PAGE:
Are you a one-person operation, do you have employees, or do you rely on other contractors in your business? There are so many pros and cons regarding each type of business, but I believe part of it is about the stress level a business owner wants to endure and how well they can manage people and a business. Here’s a mix of pros and cons of each type of business model.

Being a One-Person Operation

  • You have full control over your business and installations.
  • A one person business doesn’t have to rely on employees or subs to show up, it’s all on you.
  • A one-person business owner/contractor means you have to do it all, from bookkeeping, scheduling, ordering product, providing the manpower for the installation, and everything in between. 
  • When you are sick or injured, there is no back up.
  • The older you get the slower your production level, if it’s all physical work, which, for flooring contractors is pretty much all physical.
  • 40 hours a week is part-time.
  • Your reputation is critical.

Having Employees

  • You will be doing more managing.
  • You will need more operating capital.
  • You will need the jobs to keep employees working.
  • You can train them to your specific needs.
  • You will provide all supplies required to do the installation.
  • You can provide work vehicles with you company logo should you choose.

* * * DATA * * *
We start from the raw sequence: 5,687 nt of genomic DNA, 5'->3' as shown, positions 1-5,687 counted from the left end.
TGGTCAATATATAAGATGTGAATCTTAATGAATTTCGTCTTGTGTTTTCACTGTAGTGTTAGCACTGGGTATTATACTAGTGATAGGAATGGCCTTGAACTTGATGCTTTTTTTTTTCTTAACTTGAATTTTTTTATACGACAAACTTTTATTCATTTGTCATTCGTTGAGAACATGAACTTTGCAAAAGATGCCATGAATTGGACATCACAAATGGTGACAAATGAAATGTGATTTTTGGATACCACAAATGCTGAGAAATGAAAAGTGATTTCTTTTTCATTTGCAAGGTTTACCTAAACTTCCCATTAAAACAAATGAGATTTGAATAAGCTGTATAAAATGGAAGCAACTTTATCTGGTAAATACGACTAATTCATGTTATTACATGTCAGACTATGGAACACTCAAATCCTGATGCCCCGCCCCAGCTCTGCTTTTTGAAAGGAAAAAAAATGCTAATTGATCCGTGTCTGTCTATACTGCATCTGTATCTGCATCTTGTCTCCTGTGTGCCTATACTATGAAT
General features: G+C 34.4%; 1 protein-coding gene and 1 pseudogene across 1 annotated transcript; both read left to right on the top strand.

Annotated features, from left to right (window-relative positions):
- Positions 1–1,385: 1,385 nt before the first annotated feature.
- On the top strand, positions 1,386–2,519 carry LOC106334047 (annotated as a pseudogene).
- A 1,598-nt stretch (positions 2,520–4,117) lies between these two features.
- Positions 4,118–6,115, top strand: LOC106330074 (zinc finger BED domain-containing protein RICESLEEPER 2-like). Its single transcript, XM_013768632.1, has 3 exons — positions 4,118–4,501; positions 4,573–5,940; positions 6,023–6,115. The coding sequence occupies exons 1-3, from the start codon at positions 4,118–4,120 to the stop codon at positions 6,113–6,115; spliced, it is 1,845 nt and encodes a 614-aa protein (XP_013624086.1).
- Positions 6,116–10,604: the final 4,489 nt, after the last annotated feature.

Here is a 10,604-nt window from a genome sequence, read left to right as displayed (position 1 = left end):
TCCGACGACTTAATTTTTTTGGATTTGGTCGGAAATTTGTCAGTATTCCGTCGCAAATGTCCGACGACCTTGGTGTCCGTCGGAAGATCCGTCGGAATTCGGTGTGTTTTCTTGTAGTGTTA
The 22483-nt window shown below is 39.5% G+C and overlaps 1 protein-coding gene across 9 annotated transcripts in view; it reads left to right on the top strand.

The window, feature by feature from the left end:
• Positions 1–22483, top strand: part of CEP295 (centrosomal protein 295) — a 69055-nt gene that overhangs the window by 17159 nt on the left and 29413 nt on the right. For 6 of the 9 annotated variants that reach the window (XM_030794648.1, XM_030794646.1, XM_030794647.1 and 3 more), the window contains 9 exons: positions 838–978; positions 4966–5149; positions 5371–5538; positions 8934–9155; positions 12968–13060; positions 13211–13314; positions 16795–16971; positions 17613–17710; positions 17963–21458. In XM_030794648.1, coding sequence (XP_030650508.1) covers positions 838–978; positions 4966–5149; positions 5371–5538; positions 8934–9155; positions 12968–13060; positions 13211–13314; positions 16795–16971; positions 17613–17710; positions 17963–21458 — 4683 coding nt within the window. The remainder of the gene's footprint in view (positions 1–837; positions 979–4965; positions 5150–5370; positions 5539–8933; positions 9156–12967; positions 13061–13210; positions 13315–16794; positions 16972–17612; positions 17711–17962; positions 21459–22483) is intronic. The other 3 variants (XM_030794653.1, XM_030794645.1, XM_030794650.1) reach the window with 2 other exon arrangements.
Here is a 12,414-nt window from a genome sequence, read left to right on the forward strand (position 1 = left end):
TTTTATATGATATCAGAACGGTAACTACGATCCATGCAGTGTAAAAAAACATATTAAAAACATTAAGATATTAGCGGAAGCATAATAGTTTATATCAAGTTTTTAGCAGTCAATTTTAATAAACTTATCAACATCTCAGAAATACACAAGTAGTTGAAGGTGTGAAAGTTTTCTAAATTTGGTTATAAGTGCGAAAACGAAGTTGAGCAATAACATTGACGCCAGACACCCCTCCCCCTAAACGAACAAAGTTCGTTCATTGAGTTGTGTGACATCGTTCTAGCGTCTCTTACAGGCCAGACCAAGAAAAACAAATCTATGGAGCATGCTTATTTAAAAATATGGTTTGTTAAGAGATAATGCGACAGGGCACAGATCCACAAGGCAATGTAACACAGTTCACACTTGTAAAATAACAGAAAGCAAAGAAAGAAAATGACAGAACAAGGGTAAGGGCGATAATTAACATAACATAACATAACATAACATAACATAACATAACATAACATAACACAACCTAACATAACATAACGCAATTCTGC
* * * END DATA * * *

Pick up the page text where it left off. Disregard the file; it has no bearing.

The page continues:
• If an employee makes mistakes on a job, they will not be responsible for the monetary costs, the employer will take the hit.
  • Productivity needs to be managed very carefully in order to be profitable.
  • Your reputation is critical.

Relying on Subcontractors

  • You won’t be dealing with payroll deductions.
  • You don’t have the control that you’d have with employees or working by yourself.
  • You cannot control their costs so you need to negotiate pricing.
  • You cannot tell them when to arrive on to a job.
  • You may or may not have control of the type of supplies they use to install products.
  • You cannot tell them they need to attend training events.
  • If there is a mistake on the job, the subcontractor is liable, but this doesn’t mean you won’t be involved with time or even monetarily.
  • You can’t control the type of vehicles they drive or any company logos on their work vehicles even if they are doing your work.
  • Your reputation is critical.

The common denominator? No matter what type of business you run, your reputation is such an important component that you need to make sure you can maintain the standards for continued growth and establishing a strong clientele.

A good friend of mine, Randy L., who is 59 years old, is going in for a knee replacement this week and he works by himself installing resilient flooring. Randy will be down for approximately six months with his recovery and is not sure whether he will be able to install full-time once he recuperates. So where does this put him? He’s not sure yet. Only time will tell to what level he will be able to perform. For now, he’s just going to see how the knee operation works out and then do the therapy and see where he ends up. Fortunately, his wife also works, so they’re able to handle his down time. Monetarily, can you handle being down for an extended period of time as a “one-man band”?